• Invisible to Normals: Everything the Rifts can do is covered up by the Mist, keeping Sleepers out of the loop.
  • Lord British Postulate: The most likely reason why the Avatars aren't given stats.
  • Masquerade Enforcer: The Gatekeepers, as well as those Rifts who lose their powers and become Sleepers
  • Maybe Magic, Maybe Mundane: The corebooks note that the lead characters never leave the city, and in fact that there doesn't seem to be a world outside the city. They suggest that either the residents are extremely focused on the city or it's another aspect of the Mist.
  • The Men in Black: The Gatekeepers are the Men in Gray. Their job involves making sure that the truth of the City never becomes widely known, and they can manipulate the Mist to alter memories, cancel out Mythos powers, and even (in special cases) forcefully warp reality to ensure that the truth stays hidden. The player characters getting on their radar is generally bad news, though there are instances of Gatekeepers working alongside Rifts, especially when there's a greater threat that needs to be taken down.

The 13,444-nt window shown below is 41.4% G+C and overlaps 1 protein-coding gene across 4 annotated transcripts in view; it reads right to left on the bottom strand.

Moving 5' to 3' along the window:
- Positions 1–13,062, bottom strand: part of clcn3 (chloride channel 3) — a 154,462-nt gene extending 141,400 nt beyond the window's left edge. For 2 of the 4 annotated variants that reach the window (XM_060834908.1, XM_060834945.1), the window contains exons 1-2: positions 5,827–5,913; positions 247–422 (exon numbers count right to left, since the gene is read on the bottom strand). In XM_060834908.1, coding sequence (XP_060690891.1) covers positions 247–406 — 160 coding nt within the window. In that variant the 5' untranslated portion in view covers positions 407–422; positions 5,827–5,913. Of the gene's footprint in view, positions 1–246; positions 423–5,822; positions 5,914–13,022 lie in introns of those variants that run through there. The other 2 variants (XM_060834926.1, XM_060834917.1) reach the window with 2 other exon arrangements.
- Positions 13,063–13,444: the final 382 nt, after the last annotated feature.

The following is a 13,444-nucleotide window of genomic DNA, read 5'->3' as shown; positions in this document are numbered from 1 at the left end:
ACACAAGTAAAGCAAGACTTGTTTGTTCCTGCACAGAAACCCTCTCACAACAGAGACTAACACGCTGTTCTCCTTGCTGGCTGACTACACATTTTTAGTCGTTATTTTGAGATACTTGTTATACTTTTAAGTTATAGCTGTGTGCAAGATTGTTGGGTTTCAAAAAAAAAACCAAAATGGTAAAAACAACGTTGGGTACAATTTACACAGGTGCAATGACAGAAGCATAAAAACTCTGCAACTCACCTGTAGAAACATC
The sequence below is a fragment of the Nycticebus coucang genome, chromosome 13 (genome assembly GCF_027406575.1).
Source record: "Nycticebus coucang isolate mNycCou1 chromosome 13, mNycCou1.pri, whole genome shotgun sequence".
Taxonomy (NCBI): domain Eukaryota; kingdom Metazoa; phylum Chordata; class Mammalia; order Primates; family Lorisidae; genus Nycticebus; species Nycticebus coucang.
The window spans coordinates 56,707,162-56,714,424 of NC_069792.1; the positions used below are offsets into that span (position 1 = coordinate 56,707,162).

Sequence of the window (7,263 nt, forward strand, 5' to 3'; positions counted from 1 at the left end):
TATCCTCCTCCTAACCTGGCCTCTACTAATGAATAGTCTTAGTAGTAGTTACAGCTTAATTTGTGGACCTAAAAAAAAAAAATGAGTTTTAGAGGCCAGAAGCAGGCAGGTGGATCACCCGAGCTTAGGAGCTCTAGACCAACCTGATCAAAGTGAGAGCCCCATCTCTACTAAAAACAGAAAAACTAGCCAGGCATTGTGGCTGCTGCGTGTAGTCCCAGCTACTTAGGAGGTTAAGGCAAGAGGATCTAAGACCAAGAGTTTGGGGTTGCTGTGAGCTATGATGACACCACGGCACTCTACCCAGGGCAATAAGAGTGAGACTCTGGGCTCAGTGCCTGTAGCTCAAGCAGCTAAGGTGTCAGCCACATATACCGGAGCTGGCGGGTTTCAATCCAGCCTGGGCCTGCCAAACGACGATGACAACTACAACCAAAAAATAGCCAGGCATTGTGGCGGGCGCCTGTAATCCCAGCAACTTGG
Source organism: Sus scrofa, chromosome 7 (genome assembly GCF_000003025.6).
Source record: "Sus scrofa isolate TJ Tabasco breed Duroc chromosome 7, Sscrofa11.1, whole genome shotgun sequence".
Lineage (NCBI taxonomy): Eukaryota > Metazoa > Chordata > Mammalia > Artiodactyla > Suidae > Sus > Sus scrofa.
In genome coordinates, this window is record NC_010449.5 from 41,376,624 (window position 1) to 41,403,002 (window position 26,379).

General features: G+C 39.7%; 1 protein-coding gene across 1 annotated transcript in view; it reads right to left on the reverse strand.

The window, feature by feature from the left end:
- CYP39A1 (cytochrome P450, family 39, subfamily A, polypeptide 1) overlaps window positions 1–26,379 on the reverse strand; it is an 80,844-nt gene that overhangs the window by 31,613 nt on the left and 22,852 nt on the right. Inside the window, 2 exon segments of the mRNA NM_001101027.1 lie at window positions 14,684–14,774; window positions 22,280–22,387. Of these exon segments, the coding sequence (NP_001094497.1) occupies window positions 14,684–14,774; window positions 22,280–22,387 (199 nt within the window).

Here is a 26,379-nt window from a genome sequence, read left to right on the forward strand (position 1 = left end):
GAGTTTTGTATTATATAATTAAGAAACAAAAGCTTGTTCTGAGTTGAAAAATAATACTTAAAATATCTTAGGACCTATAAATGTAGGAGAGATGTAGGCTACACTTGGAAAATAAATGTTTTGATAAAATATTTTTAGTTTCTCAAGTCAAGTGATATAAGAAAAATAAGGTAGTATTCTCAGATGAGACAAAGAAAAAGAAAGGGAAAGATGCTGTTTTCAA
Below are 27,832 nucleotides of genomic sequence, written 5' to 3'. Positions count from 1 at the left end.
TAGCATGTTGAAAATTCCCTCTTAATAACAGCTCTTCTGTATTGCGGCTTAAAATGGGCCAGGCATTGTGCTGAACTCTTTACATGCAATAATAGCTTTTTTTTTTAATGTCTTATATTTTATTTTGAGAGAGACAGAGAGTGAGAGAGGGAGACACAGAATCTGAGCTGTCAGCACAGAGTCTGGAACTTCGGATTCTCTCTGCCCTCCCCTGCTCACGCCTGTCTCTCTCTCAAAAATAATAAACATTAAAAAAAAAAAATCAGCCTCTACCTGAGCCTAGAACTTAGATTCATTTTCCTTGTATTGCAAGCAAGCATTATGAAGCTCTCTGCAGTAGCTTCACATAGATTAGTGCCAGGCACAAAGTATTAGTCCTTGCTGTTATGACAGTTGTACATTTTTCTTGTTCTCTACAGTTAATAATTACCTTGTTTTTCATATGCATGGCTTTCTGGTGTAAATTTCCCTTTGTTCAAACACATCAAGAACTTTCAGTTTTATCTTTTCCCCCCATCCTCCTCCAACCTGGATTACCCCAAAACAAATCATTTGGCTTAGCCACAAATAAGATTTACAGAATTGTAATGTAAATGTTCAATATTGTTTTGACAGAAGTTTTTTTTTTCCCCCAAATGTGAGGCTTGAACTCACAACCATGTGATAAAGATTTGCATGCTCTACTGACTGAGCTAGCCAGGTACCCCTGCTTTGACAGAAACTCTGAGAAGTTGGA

• Muggles: Sleepers. A Player Character can even become one if they let their Mythos fade away.
  • Promoted to Playable: Gatekeepers are strictly kept as NPC antagonists in the core book, but the Suits Unveiled expansion adds rules for creating them as player characters, with their own "Mist" theme books that grant abilities in parallel to the Mythos powers of normal player characters, and guidelines both for playing them alongside Rifts or as full-on Gatekeeper storylines.
  • Token Good Teammate: Within the Truth (and, in fact, among all of the Avatars) Ganesha is this—her entire operation is centered around helping people, rather than exploiting them for her own ends. Dr. Leyland counts as well.
  • Uplifted Animal: Animals can become empowered by a Mythos as well; those that do often gain sapience and are known as "Familiars". The example given in the book for one is K9, three bloodhounds that collectively serve as the Rift of Cerberus and puppet around a human corpse made up to look like their handler.
  • Weirdness Censor: While the Mist is usually what stops Sleepers from seeing the way things are, a Player Character can develop a Weirdness Censor so strong that it prevents Rifts from using their Mythos abilities in the PC's presence.